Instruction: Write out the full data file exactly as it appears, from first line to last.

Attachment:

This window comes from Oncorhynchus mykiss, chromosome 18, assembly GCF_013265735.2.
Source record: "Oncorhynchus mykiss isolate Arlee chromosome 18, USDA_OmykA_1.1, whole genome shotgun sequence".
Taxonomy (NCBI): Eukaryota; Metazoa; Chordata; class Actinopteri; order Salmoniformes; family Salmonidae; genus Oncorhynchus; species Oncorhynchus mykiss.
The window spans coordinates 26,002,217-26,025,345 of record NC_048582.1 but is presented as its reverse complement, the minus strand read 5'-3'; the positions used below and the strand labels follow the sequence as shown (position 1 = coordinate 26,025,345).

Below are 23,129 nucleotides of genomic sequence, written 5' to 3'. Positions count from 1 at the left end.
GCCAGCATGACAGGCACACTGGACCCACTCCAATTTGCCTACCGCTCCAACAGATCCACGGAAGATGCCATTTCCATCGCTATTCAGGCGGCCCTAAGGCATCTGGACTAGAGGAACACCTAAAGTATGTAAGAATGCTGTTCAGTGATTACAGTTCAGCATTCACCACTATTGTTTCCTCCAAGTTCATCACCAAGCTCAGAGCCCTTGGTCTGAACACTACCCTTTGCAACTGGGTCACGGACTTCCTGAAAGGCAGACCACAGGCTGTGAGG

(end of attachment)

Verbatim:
This window comes from Oncorhynchus mykiss, chromosome 18, assembly GCF_013265735.2.
Source record: "Oncorhynchus mykiss isolate Arlee chromosome 18, USDA_OmykA_1.1, whole genome shotgun sequence".
Taxonomy (NCBI): Eukaryota; Metazoa; Chordata; class Actinopteri; order Salmoniformes; family Salmonidae; genus Oncorhynchus; species Oncorhynchus mykiss.
The window spans coordinates 26,002,217-26,025,345 of record NC_048582.1 but is presented as its reverse complement, the minus strand read 5'-3'; the positions used below and the strand labels follow the sequence as shown (position 1 = coordinate 26,025,345).

Below are 23,129 nucleotides of genomic sequence, written 5' to 3'. Positions count from 1 at the left end.
GCCAGCATGACAGGCACACTGGACCCACTCCAATTTGCCTACCGCTCCAACAGATCCACGGAAGATGCCATTTCCATCGCTATTCAGGCGGCCCTAAGGCATCTGGACTAGAGGAACACCTAAAGTATGTAAGAATGCTGTTCAGTGATTACAGTTCAGCATTCACCACTATTGTTTCCTCCAAGTTCATCACCAAGCTCAGAGCCCTTGGTCTGAACACTACCCTTTGCAACTGGGTCACGGACTTCCTGAAAGGCAGACCACAGGCTGTGAGG